“When I try to share an idea, I am interrupted before I finish. What I hear is that my idea has already been tried, is dumb, or won’t work and that is embarrassing.”

 Example 2:

“The last time I presented to you and the group, my presentation was picked apart in front of the group.  I don’t think it is your intent, but it is embarrassing to me. As a leader of this group and we don’t want you to be seen as a bully.”

Provide examples of alternative behavior

And a little suck-up never hurts.

Example 1:

“When I try to share an idea, I am interrupted before I finish. What I hear is that my idea has already been tried, is dumb, or won’t work. You have a lot of experience which I would like to learn from. What would help me is if you were to hear my idea through and then ask me the probing questions. This way I can learn what questions I should consider when thinking through ideas.”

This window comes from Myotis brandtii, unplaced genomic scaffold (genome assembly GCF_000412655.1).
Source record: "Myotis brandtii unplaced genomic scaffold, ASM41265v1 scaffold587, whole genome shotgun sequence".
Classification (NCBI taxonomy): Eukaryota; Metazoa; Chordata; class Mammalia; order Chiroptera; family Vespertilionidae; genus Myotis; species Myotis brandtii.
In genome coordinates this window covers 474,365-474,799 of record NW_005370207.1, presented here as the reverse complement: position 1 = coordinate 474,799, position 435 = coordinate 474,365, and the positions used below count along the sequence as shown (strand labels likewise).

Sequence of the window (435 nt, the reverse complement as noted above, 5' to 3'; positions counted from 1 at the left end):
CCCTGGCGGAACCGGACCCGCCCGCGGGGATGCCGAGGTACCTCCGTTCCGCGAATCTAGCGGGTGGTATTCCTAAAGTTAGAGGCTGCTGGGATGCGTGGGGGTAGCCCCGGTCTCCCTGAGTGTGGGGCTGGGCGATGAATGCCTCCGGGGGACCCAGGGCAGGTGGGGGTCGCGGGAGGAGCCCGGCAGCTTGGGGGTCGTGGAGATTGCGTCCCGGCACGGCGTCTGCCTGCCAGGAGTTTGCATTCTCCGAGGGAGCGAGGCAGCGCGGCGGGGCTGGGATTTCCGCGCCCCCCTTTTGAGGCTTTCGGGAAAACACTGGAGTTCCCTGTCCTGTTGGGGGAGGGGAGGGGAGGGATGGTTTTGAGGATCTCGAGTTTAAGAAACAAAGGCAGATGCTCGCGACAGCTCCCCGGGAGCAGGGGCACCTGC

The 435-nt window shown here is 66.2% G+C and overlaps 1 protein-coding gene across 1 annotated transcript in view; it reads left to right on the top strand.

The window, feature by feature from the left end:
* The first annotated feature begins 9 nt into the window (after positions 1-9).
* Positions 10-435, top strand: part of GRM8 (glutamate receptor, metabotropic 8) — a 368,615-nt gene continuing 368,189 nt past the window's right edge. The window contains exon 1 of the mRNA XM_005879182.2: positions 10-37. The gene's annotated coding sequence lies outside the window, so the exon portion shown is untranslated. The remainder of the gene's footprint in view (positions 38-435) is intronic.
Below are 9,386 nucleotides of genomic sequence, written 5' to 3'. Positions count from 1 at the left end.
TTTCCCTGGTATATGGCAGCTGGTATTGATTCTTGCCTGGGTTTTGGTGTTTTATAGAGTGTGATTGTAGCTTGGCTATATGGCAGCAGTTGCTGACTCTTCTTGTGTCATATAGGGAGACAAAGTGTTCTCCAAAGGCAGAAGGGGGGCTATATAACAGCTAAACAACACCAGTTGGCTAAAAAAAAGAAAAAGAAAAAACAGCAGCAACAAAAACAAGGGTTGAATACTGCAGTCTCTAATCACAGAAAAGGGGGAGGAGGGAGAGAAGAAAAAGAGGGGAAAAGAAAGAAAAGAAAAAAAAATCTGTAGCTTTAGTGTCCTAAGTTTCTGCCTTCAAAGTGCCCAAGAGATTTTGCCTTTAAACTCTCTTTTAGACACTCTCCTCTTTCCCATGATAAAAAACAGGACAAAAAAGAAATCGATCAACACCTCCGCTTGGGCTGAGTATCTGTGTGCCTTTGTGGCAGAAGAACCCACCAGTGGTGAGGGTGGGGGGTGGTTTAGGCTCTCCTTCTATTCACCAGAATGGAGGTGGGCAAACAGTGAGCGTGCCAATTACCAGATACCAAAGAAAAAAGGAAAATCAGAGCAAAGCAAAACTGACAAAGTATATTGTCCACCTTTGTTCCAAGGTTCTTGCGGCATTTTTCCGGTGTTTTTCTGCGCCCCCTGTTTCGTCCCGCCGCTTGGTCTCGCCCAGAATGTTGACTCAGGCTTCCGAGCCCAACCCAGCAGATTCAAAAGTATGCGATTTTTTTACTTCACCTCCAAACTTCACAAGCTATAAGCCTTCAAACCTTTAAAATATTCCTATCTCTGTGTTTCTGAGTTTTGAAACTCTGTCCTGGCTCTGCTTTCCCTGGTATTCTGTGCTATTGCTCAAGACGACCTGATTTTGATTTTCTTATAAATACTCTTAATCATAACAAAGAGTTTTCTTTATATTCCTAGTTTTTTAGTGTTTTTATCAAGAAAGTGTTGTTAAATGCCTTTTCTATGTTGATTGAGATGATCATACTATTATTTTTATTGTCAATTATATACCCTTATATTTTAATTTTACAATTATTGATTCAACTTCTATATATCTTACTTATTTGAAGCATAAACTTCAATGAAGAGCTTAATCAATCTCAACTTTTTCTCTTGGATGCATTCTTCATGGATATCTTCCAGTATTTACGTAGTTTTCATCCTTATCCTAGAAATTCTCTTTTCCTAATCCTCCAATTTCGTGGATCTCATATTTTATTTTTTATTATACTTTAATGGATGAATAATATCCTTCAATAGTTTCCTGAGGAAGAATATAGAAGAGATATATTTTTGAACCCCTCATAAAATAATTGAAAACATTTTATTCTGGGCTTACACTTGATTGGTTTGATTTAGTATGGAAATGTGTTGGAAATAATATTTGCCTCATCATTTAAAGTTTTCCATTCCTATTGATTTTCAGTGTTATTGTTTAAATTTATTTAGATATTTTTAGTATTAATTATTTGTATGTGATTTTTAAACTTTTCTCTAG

Example 2:

“The last time I presented to you and the group, my presentation was picked apart in front of the group. I don’t think it is your intent, but it is embarrassing to me. You are a leader of this group and I don’t want you to be seen as a bully. Next time, can we soften our questions in public and reserve the hard questions for when we are behind closed doors. I’d love to be able to rehearse these presentations with you in private before we present to everyone else.”

In addition to the specific components of feedback, there are specific ways to disarm your manager and avoid an antagonistic situation. You can be the ally and not the pain in the ass.

Feedback is not an accusation or a legal trial